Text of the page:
- The Washington Times - Monday, January 28, 2013


Civil rights are essentially those rights guaranteed broadly by the Constitution and more narrowly by the Bill of Rights. At the heart of the Bill of Rights is the belief, enshrined in the Declaration of Independence, that we are endowed by our Creator with the right to life, liberty, the pursuit of happiness, the right to be secure in our person and our property, and that any government must guarantee these rights to have any claim to legitimacy.

There is good reason that the rights to free speech, religious practice, a free press, free association and redress of grievances are the first to be guaranteed. It is no coincidence that the right to arm ourselves against an overreaching, tyrannical government, and any others out to do us harm, immediately follows.

Some have argued that the Founders were writing about muskets, which were state-of-the-art when our founding documents were written. I would respond to them with accounts of businessmen and homeowners in the wake of Hurricane Andrew and the Rodney King riots, who stood against armed thugs bent on depriving them of their property, and doing them bodily harm in the process. What about the innocent people who, with increasing frequency, are set upon at random to be “popped” simply for fun? What good is a limited-capacity magazine in the face of a dozen hoodlums armed with knives and bludgeons?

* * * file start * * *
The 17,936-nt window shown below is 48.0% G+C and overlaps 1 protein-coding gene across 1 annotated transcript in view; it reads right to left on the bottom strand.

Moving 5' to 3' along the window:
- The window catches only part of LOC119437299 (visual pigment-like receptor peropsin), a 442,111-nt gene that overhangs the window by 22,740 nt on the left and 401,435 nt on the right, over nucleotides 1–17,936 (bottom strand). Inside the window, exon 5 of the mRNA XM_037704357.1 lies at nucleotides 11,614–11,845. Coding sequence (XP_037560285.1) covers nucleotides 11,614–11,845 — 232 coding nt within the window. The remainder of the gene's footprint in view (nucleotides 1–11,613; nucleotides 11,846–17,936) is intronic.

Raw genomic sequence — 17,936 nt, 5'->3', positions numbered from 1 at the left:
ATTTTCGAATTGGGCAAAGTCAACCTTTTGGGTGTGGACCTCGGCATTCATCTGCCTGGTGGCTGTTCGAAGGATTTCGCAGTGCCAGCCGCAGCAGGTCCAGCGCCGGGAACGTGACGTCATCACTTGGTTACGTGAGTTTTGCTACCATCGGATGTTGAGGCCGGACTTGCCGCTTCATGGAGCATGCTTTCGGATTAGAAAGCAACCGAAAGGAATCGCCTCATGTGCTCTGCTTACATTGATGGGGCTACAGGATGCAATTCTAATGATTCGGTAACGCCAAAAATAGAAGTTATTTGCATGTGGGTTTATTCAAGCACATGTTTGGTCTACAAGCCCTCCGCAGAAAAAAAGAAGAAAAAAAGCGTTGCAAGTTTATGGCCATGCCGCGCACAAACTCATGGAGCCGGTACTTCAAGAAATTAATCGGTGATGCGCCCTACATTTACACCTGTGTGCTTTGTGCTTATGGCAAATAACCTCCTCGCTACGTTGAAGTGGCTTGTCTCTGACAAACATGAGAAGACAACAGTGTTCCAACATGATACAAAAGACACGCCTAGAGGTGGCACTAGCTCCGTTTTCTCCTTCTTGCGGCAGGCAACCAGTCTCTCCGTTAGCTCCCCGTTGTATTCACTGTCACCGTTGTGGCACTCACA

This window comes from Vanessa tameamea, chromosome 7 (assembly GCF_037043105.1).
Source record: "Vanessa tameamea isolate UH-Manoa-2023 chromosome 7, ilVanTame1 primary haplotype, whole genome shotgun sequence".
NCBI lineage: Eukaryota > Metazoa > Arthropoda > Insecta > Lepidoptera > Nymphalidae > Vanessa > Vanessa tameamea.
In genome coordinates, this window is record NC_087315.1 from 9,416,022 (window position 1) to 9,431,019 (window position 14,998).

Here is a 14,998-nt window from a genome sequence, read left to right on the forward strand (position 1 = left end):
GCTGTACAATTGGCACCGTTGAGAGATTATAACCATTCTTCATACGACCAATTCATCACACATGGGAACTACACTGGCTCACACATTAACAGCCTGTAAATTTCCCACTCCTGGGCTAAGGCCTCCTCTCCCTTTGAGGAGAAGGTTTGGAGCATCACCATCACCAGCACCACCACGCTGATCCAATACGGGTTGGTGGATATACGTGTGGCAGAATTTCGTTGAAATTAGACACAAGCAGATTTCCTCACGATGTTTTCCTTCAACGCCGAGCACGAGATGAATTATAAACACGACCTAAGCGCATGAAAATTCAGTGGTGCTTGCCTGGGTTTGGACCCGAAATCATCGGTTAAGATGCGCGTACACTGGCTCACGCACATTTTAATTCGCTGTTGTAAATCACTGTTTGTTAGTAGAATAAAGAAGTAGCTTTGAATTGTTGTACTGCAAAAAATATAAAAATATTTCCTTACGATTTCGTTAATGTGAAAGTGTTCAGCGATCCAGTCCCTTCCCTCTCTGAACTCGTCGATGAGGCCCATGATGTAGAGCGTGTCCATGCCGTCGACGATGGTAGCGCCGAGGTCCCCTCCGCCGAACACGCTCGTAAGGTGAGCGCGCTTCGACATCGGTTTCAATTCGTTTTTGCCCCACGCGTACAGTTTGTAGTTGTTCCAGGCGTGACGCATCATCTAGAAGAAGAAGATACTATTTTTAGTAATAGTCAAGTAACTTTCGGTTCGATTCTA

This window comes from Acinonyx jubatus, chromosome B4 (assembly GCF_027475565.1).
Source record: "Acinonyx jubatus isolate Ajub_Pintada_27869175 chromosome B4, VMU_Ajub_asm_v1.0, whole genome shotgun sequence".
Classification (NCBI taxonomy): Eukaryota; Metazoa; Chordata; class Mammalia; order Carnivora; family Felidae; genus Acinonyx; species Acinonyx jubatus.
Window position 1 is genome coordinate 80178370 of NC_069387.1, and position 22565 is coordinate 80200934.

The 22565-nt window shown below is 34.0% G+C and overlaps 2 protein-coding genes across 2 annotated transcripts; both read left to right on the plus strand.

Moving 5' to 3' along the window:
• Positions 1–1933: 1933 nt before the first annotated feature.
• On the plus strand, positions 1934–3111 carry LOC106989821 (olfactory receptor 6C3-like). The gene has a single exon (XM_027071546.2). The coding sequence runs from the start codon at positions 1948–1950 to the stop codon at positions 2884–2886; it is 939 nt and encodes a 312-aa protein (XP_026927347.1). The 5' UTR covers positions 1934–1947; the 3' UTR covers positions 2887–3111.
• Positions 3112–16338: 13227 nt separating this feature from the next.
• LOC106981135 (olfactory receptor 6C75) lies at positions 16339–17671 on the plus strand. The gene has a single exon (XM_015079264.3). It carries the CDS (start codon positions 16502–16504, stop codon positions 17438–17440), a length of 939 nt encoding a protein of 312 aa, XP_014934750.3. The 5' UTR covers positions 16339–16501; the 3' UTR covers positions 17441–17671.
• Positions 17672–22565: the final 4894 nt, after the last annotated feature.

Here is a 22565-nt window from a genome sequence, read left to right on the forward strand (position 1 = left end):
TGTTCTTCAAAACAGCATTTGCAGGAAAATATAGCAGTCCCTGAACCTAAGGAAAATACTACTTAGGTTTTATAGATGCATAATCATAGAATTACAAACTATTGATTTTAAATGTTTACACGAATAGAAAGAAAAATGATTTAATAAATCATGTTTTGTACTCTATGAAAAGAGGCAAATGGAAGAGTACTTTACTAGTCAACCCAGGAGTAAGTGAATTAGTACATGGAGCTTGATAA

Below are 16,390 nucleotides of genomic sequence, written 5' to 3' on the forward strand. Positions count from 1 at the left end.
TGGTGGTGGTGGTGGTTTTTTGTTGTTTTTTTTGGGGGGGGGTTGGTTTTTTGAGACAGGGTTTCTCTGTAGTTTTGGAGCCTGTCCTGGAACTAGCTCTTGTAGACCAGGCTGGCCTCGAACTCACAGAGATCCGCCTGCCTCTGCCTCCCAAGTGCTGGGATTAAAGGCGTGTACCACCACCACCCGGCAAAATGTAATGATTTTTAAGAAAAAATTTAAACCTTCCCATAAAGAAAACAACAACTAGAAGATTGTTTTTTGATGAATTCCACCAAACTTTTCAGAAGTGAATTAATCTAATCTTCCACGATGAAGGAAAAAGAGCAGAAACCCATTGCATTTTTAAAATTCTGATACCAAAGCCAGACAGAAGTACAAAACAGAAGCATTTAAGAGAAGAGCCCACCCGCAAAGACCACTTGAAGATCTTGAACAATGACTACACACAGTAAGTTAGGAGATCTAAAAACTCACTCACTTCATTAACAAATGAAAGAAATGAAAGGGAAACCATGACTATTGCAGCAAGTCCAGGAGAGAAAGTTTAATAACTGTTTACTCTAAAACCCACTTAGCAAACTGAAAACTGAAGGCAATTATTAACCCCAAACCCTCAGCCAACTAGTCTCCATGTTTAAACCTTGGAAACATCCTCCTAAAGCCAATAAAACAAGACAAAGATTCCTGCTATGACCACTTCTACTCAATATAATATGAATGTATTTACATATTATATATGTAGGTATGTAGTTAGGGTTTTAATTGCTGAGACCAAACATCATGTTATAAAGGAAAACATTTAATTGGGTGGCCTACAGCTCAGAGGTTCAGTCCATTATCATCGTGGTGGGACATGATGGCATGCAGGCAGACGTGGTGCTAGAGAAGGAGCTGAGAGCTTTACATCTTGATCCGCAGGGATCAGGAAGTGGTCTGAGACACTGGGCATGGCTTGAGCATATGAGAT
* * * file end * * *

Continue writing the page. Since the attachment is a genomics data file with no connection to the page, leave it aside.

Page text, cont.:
Far more lives are saved in a given year by legally armed citizens than are taken by criminals and the unhinged. Drunk drivers take a horrendous toll on innocent lives, so why is it only in the case of firearms that blame is placed on an inanimate object? In my view, any restriction or abridgment of our right to arm ourselves is as egregious a violation of our civil rights as voter suppression, discrimination in the workforce, or doing someone harm because of their race, religion or sexual orientation. Either all our rights have equal status, or they are meaningless.


Indianapolis, Ind.

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